“It can be detrimental when calories and nutrient intake are restricted. That can have negative effects on metabolism and can create nutrient deficiencies,” explains Owens. “We are focused on not just changing the number of calories, but also changing where those calories are coming from. So the type of food, the nutrient distribution, and energy density of that food are all important.

“We want to use high fibre, low calorie, nutrient-dense food with plenty of protein, so Bruce isn’t feeling hungry and is still getting all the nutrition his body needs while reducing that calorie intake.”

In Bruce’s final check-in on Feb. 25, 2020, he was 36 kg (79 lb.) for a total weight loss of 6.1 kg (13.5 lb.) of body weight.

“He lost at least 20 per cent body fat,” says Owens. “His weight didn’t change as much as expected, because while he was losing body fat, he was gaining muscle.”

His body conditioning score is now an ideal four out of nine, which was the best outcome that Owens could have asked for.

“These are the kinds of cases that make all the time and effort more than worth it,” says Owens. “Bruce’s family was amazing, and a big part of this was that we were able to establish a good rapport. Ultimately, the credit rests with them.”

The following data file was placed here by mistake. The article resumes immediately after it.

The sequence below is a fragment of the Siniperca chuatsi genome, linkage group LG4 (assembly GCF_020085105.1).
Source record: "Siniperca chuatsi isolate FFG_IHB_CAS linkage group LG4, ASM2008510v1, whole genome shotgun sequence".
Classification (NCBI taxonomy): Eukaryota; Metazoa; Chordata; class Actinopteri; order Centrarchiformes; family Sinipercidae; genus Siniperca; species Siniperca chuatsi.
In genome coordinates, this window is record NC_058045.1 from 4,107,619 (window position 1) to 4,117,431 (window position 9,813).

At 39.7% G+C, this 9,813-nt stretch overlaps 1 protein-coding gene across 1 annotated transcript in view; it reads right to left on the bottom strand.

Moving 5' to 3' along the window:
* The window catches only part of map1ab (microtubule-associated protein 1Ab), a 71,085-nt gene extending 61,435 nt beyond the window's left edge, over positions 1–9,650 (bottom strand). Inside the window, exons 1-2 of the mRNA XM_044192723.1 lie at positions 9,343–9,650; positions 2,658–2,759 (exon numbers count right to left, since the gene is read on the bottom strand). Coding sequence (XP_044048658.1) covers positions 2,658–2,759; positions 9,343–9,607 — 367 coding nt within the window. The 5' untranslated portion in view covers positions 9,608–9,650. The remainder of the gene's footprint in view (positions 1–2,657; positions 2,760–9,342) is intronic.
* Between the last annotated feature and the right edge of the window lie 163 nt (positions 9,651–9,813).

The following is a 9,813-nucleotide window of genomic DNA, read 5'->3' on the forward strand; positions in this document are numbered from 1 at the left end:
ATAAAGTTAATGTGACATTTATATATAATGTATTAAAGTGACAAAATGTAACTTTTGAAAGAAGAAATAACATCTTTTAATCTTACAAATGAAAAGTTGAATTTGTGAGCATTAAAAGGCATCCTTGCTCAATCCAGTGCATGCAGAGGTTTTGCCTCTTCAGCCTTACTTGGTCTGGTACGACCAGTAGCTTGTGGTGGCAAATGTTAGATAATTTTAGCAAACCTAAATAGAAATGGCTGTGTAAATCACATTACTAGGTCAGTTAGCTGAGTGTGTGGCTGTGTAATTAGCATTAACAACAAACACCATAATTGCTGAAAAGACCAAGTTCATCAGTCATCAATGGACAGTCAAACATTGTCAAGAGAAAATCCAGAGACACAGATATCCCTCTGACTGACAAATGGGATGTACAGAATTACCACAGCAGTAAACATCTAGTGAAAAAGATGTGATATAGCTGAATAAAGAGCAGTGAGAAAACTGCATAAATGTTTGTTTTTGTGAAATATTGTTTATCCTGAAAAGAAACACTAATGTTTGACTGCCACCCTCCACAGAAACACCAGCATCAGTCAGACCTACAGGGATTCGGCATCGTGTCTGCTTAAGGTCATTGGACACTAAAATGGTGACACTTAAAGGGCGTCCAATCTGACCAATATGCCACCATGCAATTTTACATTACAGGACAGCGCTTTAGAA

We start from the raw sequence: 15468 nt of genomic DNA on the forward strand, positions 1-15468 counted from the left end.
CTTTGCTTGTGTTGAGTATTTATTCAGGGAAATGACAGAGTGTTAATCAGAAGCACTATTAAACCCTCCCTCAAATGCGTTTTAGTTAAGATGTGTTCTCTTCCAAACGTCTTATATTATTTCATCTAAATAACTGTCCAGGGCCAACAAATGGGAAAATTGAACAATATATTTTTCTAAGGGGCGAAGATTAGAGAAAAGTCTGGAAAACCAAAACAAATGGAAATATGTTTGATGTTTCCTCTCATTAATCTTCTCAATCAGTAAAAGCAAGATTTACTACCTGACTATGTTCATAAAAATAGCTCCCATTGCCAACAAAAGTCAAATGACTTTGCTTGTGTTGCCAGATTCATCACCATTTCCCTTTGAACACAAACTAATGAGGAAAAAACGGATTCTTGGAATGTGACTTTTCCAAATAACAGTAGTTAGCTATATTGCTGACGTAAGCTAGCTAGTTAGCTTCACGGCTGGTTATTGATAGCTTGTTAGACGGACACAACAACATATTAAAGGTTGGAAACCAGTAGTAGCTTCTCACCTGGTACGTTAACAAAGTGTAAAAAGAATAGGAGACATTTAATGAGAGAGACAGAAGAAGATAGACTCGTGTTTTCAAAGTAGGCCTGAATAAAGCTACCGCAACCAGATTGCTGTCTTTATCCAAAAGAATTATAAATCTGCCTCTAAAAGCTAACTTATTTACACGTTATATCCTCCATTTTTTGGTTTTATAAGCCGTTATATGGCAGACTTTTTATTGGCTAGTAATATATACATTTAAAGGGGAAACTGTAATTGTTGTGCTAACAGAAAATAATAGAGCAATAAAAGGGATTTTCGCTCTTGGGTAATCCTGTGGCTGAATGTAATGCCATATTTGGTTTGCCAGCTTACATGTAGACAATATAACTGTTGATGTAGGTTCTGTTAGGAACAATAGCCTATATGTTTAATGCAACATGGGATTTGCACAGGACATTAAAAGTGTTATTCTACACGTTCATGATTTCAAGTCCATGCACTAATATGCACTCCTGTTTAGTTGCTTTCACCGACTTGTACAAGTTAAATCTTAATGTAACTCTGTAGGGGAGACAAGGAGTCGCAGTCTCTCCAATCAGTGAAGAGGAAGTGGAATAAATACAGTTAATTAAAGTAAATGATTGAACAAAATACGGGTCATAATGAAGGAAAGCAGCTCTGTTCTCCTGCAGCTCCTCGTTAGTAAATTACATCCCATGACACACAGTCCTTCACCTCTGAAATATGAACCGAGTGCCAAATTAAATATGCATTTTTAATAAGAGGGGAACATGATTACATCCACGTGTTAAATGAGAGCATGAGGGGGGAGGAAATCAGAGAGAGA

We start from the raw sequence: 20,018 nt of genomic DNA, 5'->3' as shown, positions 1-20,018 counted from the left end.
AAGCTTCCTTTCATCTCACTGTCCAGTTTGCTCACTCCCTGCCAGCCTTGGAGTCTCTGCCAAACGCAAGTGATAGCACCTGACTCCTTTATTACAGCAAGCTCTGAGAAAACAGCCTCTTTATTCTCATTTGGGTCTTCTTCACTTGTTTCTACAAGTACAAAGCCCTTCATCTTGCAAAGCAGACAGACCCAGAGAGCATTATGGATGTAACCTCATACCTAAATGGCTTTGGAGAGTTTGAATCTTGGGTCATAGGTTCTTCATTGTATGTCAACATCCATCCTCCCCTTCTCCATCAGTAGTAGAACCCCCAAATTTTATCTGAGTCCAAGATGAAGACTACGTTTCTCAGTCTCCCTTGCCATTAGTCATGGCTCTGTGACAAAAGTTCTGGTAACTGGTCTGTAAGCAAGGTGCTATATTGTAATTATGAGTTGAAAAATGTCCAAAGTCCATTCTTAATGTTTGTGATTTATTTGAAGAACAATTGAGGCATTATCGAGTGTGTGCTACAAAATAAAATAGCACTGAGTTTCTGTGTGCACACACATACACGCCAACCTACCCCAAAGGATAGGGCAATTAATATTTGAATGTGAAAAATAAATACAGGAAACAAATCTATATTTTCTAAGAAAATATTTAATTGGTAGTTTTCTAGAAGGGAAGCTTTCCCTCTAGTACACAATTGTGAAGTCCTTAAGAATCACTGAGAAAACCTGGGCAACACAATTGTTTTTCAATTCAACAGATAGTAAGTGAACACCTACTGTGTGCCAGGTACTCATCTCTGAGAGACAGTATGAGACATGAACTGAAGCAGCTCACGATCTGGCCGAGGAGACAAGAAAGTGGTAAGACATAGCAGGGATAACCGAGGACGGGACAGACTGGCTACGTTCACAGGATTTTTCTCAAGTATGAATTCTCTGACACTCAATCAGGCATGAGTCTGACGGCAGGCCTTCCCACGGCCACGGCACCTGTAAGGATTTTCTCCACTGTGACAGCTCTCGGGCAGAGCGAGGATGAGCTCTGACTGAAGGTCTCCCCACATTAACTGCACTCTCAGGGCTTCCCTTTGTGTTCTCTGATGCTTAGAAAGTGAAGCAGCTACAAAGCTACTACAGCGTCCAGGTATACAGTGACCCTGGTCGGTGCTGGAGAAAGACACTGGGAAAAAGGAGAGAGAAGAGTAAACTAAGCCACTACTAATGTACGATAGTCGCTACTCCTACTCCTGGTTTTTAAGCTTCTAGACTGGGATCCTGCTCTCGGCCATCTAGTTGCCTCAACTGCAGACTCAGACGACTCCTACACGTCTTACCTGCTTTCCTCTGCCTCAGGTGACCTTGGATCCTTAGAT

Best of all, the VMC’s surgical team determined that because of Bruce’s muscle gain, his lameness was gone. He didn’t need the hip replacement after all.

Hearing that Bruce wouldn’t have “to go through all that pain was like a thousand Christmases,” says Fehr. “The nutrition people saved Bruce from having to go through with that surgery. They are so dedicated, and Bruce is special to them.”

Fehr recently retired and spends his time with Bruce and Karm on walks, averaging about 10 kilometres a day.

“They are our life. We are a household where our lives revolve around our dogs,” says Fehr. “We love them, and they are a part of our family. Every day we look at Bruce and think wow. He will never be ‘Sausage Brucie’ again.”

Click here to read more stories in the Summer 2020 issue of Vet Topics, publication for the Companion Animal Health Fund.